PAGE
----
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Oaks Bottom Habitat Restoration

Photo courtesy of City of Portland Bureau of Environmental Services.

The Oaks Bottom Wildlife Refuge is the largest remaining natural area within the Lower Willamette River floodplain. The complex of meadows, woodlands and wetlands offers a unique opportunity for large-scale, tidally influenced floodplain and wetland area to be restored in the heart of the city, at approximately River Mile 16 just north of the Sellwood Bridge. 

The Corps is undertaking this large-scale habitat enhancement project in partnership with the City of Portland Bureau of Environmental Services and Parks & Recreation. 

Construction Updates

In March 2018, cottonwood and ash trees and other vegetation will be cleared in construction areas. Completing this work before the primary bird nesting season in mid-April, ensures that birds will build nests out of harm’s way. Many large trees will be re-used on-site as large wood in the channels or as snags. A total of 8,500 native trees and shrubs will be planted after construction is complete. 

To do the tree removal work, the contractor will construct a ramp from the railroad side of the Springwater Trail down into the wetland. When this work is complete, activities at the site will be relatively quiet until summer. Most of the construction is scheduled during the in-water work window, between July 1 and October 31. 

Project Details

Map courtesy of City of Portland Bureau of Environmental Services.
The U.S. Army Corps of Engineers is partnering with the city of Portland to restore 75 acres of wetland habitat by:
  • Replacing the existing culvert under the Springwater Corridor and railroad berm with a larger box culvert;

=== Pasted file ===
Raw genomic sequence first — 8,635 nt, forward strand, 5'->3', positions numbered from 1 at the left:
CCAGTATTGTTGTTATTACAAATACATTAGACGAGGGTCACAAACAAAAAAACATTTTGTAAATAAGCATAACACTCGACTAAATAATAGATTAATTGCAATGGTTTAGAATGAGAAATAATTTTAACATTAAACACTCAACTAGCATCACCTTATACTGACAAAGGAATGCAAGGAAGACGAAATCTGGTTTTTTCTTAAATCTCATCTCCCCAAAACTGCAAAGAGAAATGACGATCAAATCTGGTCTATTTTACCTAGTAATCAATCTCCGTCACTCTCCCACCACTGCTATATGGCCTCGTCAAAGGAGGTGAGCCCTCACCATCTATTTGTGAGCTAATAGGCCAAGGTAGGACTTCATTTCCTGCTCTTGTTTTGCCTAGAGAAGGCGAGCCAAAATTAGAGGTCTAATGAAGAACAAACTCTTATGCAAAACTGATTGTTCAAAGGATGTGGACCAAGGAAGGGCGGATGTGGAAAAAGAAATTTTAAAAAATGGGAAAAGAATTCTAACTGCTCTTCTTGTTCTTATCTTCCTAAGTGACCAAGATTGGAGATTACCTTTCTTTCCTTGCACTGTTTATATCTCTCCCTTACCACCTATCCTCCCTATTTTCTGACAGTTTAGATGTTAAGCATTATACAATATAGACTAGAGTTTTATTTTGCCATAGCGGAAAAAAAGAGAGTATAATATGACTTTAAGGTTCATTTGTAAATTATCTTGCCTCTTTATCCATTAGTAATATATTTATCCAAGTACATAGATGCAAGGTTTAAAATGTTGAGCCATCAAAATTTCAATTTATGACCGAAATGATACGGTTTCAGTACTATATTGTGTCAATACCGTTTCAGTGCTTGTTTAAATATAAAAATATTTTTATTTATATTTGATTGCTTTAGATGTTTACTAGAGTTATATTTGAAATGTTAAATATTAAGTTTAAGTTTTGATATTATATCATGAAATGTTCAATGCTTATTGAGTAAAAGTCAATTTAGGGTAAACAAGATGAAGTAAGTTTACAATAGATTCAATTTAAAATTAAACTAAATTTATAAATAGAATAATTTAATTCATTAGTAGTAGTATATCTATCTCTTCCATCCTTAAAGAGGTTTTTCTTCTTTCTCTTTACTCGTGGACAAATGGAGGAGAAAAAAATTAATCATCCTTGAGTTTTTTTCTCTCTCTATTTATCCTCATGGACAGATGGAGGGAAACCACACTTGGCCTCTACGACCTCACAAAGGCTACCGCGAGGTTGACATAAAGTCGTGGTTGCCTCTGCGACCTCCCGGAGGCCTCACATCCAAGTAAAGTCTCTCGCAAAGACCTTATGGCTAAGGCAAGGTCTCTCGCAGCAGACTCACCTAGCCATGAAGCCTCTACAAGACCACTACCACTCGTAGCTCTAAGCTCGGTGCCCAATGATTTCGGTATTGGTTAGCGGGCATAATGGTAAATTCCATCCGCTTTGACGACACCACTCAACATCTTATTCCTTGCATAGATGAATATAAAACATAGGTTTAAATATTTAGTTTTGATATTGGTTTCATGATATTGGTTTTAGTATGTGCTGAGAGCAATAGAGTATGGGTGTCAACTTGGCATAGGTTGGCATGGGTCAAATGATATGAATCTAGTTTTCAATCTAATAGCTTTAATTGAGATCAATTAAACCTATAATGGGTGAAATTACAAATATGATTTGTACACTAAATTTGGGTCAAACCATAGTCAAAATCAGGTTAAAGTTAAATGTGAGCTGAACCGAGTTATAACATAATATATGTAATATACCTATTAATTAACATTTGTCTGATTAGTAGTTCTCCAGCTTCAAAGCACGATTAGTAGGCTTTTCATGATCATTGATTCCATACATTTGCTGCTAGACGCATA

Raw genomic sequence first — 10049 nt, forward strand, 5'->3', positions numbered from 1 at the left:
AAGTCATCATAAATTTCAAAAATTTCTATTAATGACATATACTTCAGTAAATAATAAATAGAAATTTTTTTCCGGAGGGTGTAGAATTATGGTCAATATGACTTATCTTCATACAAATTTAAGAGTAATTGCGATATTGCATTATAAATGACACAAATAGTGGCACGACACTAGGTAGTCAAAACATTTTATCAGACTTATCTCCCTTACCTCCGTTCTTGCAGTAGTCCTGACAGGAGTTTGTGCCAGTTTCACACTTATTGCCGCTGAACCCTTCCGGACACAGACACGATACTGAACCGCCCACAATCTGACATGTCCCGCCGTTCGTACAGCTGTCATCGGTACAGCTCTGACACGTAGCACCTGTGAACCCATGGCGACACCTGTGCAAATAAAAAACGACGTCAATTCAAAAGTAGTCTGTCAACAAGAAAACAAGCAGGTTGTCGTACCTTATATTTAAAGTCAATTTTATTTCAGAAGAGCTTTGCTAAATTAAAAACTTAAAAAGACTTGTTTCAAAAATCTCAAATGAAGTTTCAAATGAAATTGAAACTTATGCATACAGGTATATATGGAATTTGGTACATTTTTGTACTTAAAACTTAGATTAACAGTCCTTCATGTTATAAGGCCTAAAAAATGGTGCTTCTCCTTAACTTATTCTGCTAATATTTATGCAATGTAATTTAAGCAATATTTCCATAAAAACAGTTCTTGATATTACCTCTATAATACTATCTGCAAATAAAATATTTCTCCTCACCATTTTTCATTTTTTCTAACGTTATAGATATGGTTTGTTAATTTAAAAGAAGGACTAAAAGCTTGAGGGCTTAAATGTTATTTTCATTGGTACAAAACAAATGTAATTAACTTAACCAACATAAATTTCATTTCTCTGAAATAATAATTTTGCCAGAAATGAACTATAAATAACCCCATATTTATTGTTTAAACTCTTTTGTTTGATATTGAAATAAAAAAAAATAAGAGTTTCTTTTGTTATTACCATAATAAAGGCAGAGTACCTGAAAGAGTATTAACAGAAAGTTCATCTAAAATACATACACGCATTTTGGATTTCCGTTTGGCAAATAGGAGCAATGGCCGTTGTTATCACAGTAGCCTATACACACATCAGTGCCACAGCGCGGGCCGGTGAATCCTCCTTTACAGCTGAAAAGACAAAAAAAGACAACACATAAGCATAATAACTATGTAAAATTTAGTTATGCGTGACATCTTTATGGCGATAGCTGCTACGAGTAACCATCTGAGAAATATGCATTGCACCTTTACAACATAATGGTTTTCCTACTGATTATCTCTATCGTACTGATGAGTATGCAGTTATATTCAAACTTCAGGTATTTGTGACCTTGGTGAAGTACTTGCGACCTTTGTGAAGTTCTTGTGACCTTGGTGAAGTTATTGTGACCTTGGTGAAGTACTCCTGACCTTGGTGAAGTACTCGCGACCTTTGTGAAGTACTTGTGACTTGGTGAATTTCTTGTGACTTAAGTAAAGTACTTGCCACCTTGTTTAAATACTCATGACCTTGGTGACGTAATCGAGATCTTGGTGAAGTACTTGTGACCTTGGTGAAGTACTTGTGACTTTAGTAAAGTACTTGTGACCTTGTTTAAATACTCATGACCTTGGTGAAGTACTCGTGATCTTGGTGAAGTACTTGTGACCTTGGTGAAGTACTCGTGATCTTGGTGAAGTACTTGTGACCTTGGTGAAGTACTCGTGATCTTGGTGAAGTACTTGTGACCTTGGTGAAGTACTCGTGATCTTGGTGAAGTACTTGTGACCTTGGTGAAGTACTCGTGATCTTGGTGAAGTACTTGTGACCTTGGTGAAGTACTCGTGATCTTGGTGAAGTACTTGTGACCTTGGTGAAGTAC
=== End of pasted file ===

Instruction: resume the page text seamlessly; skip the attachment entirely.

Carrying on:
• Removing a water control structure;
  • Excavating tidal slough channels; and
  • Removing invasive plant species and replanting with native riparian and wetland species.

Funding for the project is provided by Corps and the city’s Bureau of Environmental Services. Portland Parks & Recreation owns the Oaks Bottom Wildlife Refuge, and will continue to be the steward of the property after completion of the project. Project costs are shared between the Corps (65%) and the city (35%). 

The Continuing Authorities Program and Section 206 of the Water Resources Development Act of 1996 allow the Corps to partner with non-federal agencies to accomplish certain water resources development projects.

Short Term Impacts, Long Term Benefits

During construction, the Springwater Corridor Trail will close for up to 120 consecutive days. Directional signage will provide bicyclists and pedestrians with alternative routes around the closure. Walking and biking access to the Oregon Yacht Club floating home community and Oaks Amusement Park will be maintained throughout the project via the Springwater Corridor.

The restoration of Oaks Bottom will provide important habitat for fish and wildlife that are considered "special status," including threatened salmon and over 100 bird species. Improving the connection between Oaks Bottom and the Willamette river will:

  • Facilitate fish passage into Oaks Bottom so that juvenile salmon can access calmer waters to rest and find food;
  • Restore the natural tidal exchange between Oaks Bottom and the Willamette River to improve wetland habitat; and
  • Reduce invasive species and foster growth of native vegetation.

The addition of two wildlife viewing platforms will also increase opportunities for recreational and educational enjoyment of the Oaks Bottom Wildlife Refuge.